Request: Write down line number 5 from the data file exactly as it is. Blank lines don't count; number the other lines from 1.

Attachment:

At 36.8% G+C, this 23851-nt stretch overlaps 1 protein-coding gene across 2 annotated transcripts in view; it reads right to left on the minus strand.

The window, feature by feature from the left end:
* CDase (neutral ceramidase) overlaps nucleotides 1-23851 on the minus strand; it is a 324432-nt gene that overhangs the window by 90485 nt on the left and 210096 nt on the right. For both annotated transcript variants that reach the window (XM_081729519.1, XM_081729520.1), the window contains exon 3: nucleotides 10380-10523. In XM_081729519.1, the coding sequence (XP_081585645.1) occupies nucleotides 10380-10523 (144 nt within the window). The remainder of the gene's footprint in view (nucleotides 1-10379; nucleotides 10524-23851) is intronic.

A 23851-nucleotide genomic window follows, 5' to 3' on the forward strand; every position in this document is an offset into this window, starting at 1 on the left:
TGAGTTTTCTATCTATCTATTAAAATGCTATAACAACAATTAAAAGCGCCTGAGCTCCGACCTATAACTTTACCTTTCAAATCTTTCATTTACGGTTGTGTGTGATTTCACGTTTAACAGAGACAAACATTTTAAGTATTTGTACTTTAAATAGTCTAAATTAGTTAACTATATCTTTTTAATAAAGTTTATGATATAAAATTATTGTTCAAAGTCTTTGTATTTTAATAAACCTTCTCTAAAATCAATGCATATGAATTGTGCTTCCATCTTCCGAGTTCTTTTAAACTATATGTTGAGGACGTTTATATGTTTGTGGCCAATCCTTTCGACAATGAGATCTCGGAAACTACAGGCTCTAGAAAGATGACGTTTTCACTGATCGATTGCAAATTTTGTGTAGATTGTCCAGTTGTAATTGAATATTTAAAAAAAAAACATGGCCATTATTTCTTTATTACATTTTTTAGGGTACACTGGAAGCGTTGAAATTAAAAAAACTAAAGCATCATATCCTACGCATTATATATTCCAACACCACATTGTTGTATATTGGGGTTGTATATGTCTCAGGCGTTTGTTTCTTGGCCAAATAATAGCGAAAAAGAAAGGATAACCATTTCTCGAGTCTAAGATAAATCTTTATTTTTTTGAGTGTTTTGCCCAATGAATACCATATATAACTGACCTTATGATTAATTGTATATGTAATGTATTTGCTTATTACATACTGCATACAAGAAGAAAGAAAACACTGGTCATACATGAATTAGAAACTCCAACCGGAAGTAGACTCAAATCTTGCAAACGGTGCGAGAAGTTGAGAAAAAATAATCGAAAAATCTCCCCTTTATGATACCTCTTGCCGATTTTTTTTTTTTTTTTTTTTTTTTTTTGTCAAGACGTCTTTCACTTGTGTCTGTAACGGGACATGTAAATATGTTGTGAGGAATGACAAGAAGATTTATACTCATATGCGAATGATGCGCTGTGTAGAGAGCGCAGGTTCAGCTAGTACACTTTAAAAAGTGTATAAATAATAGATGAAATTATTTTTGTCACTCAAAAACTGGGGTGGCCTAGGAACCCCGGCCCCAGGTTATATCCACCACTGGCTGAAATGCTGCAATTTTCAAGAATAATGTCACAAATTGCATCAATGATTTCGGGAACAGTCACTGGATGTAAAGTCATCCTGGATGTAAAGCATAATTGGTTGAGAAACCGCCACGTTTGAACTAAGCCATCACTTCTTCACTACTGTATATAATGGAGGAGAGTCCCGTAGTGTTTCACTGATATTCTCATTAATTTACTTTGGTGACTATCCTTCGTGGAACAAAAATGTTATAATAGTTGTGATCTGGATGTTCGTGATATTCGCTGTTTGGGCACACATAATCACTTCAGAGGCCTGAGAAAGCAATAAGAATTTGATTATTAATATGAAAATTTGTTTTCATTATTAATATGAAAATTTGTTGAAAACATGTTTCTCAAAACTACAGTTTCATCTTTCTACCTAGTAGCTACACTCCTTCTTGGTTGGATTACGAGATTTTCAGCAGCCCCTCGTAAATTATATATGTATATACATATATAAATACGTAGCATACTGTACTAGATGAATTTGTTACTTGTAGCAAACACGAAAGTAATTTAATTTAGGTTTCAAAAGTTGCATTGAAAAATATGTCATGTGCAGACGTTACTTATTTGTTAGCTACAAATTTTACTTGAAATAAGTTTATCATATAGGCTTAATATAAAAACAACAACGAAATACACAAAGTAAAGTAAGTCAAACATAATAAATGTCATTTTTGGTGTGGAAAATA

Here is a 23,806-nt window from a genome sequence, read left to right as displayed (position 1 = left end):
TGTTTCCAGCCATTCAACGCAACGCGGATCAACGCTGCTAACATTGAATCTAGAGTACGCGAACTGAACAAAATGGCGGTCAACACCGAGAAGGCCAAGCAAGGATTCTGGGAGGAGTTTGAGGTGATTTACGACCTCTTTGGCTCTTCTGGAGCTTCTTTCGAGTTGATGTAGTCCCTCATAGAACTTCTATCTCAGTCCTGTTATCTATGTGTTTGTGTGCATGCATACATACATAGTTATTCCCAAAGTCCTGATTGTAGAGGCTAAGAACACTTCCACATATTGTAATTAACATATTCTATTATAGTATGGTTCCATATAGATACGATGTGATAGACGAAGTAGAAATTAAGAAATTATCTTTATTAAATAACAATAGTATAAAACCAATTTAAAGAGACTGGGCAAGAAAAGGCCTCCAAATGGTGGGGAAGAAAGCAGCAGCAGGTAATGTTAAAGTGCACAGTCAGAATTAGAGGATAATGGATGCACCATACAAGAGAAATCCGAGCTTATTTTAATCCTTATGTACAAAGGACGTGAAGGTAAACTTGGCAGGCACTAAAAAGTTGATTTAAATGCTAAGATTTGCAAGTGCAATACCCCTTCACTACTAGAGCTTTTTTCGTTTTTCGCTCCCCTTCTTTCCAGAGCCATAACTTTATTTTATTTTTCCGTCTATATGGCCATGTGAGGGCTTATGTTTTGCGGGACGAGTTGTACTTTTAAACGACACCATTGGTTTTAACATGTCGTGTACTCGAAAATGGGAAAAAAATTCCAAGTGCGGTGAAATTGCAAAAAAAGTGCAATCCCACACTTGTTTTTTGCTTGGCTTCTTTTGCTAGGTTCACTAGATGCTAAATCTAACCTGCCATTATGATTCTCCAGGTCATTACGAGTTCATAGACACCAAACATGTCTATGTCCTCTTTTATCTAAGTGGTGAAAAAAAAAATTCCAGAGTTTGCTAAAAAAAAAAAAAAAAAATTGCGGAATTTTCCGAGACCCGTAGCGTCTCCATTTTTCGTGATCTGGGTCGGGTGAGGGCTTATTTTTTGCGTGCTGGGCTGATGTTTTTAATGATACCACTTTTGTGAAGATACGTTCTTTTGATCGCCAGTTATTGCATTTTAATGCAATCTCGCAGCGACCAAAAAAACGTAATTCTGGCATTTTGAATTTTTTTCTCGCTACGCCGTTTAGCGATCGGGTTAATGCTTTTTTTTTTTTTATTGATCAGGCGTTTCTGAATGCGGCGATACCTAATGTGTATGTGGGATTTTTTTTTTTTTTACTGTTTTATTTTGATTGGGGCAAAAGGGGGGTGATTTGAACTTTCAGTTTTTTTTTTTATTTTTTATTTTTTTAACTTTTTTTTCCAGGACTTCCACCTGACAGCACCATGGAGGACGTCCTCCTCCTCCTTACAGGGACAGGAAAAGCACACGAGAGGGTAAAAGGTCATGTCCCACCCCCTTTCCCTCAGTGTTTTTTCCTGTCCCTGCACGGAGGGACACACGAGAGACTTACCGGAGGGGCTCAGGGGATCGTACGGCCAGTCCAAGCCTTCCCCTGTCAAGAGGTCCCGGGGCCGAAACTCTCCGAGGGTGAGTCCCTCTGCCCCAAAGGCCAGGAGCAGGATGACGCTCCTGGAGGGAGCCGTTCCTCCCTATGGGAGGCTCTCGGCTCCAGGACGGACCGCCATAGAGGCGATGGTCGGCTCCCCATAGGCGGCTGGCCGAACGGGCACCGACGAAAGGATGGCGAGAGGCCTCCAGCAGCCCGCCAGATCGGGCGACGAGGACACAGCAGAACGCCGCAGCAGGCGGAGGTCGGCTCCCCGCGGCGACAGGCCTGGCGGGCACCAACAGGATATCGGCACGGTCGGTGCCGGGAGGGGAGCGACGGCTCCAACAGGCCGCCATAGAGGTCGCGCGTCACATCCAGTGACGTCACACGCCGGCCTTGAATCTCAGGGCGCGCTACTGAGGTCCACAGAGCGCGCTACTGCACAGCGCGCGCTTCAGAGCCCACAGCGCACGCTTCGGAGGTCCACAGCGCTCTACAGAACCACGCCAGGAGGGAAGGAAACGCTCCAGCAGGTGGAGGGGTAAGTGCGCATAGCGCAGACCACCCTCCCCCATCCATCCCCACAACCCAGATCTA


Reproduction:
TGAGTTTTCTATCTATCTATTAAAATGCTATAACAACAATTAAAAGCGCCTGAGCTCCGACCTATAACTTTACCTTTCAAATCTTTCATTTACGGTTGTGTGTGATTTCACGTTTAACAGAGACAAACATTTTAAGTATTTGTACTTTAAATAGTCTAAATTAGTTAACTATATCTTTTTAATAAAGTTTATGATATAAAATTATTGTTCAAAGTCTTTGTATTTTAATAAACCTTCTCTAAAATCAATGCATATGAATTGTGCTTCCATCTTCCGAGTTCTTTTAAACTATATGTTGAGGACGTTTATATGTTTGTGGCCAATCCTTTCGACAATGAGATCTCGGAAACTACAGGCTCTAGAAAGATGACGTTTTCACTGATCGATTGCAAATTTTGTGTAGATTGTCCAGTTGTAATTGAATATTTAAAAAAAAAACATGGCCATTATTTCTTTATTACATTTTTTAGGGTACACTGGAAGCGTTGAAATTAAAAAAACTAAAGCATCATATCCTACGCATTATATATTCCAACACCACATTGTTGTATATTGGGGTTGTATATGTCTCAGGCGTTTGTTTCTTGGCCAAATAATAGCGAAAAAGAAAGGATAACCATTTCTCGAGTCTAAGATAAATCTTTATTTTTTTGAGTGTTTTGCCCAATGAATACCATATATAACTGACCTTATGATTAATTGTATATGTAATGTATTTGCTTATTACATACTGCATACAAGAAGAAAGAAAACACTGGTCATACATGAATTAGAAACTCCAACCGGAAGTAGACTCAAATCTTGCAAACGGTGCGAGAAGTTGAGAAAAAATAATCGAAAAATCTCCCCTTTATGATACCTCTTGCCGATTTTTTTTTTTTTTTTTTTTTTTTTTTGTCAAGACGTCTTTCACTTGTGTCTGTAACGGGACATGTAAATATGTTGTGAGGAATGACAAGAAGATTTATACTCATATGCGAATGATGCGCTGTGTAGAGAGCGCAGGTTCAGCTAGTACACTTTAAAAAGTGTATAAATAATAGATGAAATTATTTTTGTCACTCAAAAACTGGGGTGGCCTAGGAACCCCGGCCCCAGGTTATATCCACCACTGGCTGAAATGCTGCAATTTTCAAGAATAATGTCACAAATTGCATCAATGATTTCGGGAACAGTCACTGGATGTAAAGTCATCCTGGATGTAAAGCATAATTGGTTGAGAAACCGCCACGTTTGAACTAAGCCATCACTTCTTCACTACTGTATATAATGGAGGAGAGTCCCGTAGTGTTTCACTGATATTCTCATTAATTTACTTTGGTGACTATCCTTCGTGGAACAAAAATGTTATAATAGTTGTGATCTGGATGTTCGTGATATTCGCTGTTTGGGCACACATAATCACTTCAGAGGCCTGAGAAAGCAATAAGAATTTGATTATTAATATGAAAATTTGTTTTCATTATTAATATGAAAATTTGTTGAAAACATGTTTCTCAAAACTACAGTTTCATCTTTCTACCTAGTAGCTACACTCCTTCTTGGTTGGATTACGAGATTTTCAGCAGCCCCTCGTAAATTATATATGTATATACATATATAAATACGTAGCATACTGTACTAGATGAATTTGTTACTTGTAGCAAACACGAAAGTAATTTAATTTAGGTTTCAAAAGTTGCATTGAAAAATATGTCATGTGCAGACGTTACTTATTTGTTAGCTACAAATTTTACTTGAAATAAGTTTATCATATAGGCTTAATATAAAAACAACAACGAAATACACAAAGTAAAGTAAGTCAAACATAATAAATGTCATTTTTGGTGTGGAAAATA